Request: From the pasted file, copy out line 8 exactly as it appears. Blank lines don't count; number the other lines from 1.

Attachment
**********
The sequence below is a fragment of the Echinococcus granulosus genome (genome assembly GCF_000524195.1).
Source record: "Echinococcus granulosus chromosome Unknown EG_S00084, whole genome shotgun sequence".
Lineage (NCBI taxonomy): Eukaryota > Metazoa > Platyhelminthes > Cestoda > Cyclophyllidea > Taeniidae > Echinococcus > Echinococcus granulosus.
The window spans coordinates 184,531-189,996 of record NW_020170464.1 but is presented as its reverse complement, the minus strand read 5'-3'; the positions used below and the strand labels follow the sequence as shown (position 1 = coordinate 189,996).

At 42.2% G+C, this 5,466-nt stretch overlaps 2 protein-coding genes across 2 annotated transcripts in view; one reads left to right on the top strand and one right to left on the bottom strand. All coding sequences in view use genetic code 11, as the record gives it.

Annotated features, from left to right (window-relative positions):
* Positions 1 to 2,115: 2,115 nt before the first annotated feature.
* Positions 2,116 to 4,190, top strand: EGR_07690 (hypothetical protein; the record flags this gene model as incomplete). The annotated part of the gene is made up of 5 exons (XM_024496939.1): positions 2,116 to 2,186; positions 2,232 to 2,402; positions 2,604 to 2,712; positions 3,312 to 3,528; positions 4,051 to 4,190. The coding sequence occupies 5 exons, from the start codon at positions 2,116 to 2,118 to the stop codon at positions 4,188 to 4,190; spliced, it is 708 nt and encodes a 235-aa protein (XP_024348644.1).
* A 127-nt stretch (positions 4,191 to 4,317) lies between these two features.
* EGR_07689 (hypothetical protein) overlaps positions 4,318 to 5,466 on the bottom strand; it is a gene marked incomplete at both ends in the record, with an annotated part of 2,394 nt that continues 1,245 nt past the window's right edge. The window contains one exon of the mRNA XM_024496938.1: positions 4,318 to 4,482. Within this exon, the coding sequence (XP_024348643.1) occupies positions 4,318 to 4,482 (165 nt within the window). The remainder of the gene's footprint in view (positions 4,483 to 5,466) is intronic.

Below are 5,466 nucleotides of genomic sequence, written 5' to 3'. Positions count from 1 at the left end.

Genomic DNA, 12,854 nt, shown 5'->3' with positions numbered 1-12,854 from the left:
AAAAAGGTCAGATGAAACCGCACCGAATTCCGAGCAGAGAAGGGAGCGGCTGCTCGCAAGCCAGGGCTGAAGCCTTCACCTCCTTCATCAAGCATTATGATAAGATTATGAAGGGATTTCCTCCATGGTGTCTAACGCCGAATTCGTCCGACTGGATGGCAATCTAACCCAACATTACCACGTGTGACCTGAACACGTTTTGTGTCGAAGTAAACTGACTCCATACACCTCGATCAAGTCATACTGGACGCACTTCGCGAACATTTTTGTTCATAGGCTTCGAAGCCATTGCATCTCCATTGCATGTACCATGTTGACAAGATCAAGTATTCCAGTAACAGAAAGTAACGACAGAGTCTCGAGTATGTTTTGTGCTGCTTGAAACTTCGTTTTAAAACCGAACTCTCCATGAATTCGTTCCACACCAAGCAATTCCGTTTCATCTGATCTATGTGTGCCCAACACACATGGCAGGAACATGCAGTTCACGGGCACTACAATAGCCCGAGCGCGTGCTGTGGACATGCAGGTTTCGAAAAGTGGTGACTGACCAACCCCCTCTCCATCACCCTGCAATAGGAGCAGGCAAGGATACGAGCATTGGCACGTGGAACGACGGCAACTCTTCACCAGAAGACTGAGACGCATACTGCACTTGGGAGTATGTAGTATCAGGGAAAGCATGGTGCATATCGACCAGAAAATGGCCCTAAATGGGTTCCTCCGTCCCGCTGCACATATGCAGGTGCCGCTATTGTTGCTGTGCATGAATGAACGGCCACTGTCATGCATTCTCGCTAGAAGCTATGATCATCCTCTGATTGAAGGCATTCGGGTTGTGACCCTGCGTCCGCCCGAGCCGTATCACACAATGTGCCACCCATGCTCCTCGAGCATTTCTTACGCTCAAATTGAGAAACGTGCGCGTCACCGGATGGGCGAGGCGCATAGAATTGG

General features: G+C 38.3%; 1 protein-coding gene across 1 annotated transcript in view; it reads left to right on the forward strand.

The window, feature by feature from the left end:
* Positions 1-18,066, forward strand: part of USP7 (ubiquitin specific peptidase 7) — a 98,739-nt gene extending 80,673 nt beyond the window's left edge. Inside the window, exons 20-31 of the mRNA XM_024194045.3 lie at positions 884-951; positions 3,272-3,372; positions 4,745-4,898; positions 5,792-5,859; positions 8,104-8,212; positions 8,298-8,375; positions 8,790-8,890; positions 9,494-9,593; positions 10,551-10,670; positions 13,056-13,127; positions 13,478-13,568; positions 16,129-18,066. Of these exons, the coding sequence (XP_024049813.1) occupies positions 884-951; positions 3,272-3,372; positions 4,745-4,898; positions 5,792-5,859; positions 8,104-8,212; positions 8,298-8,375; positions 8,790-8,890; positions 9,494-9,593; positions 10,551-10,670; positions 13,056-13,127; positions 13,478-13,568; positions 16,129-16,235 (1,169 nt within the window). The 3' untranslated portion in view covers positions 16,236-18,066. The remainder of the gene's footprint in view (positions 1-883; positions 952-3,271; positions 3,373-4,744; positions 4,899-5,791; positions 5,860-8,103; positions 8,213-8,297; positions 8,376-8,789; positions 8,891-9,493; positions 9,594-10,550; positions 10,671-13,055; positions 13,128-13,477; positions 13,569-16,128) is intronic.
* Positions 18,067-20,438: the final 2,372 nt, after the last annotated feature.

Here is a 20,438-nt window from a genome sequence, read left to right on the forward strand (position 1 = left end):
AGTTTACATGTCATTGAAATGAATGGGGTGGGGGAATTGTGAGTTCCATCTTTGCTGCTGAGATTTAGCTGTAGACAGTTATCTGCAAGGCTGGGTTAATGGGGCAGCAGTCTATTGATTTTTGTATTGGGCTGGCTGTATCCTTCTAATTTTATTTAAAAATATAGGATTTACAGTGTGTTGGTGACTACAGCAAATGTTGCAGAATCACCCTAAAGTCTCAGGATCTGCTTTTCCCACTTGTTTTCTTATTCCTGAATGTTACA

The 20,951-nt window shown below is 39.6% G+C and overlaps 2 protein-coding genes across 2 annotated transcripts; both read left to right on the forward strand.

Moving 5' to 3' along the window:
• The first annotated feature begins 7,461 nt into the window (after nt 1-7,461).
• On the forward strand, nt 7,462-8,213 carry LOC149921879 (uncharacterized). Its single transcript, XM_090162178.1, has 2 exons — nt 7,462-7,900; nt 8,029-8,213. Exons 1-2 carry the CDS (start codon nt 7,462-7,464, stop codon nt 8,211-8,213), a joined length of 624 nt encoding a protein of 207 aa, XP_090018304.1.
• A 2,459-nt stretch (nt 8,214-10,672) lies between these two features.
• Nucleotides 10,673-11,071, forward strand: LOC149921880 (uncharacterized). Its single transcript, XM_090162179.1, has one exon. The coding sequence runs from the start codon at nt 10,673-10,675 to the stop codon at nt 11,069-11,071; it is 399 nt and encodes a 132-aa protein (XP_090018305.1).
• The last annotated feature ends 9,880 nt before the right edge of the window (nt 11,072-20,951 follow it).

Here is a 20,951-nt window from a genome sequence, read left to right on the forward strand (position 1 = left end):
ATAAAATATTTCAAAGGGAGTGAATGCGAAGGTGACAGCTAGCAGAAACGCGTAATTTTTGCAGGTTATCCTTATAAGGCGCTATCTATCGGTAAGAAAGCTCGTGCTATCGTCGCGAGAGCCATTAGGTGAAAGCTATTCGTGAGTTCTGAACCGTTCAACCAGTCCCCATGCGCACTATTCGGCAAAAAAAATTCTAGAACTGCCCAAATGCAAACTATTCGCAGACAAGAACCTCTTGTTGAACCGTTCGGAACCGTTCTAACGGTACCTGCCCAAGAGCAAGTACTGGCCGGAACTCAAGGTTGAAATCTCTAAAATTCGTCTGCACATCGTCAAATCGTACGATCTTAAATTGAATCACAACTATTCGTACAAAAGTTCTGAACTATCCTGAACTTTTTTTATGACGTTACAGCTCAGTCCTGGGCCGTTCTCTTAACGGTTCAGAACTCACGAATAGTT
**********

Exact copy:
* Positions 2,116 to 4,190, top strand: EGR_07690 (hypothetical protein; the record flags this gene model as incomplete). The annotated part of the gene is made up of 5 exons (XM_024496939.1): positions 2,116 to 2,186; positions 2,232 to 2,402; positions 2,604 to 2,712; positions 3,312 to 3,528; positions 4,051 to 4,190. The coding sequence occupies 5 exons, from the start codon at positions 2,116 to 2,118 to the stop codon at positions 4,188 to 4,190; spliced, it is 708 nt and encodes a 235-aa protein (XP_024348644.1).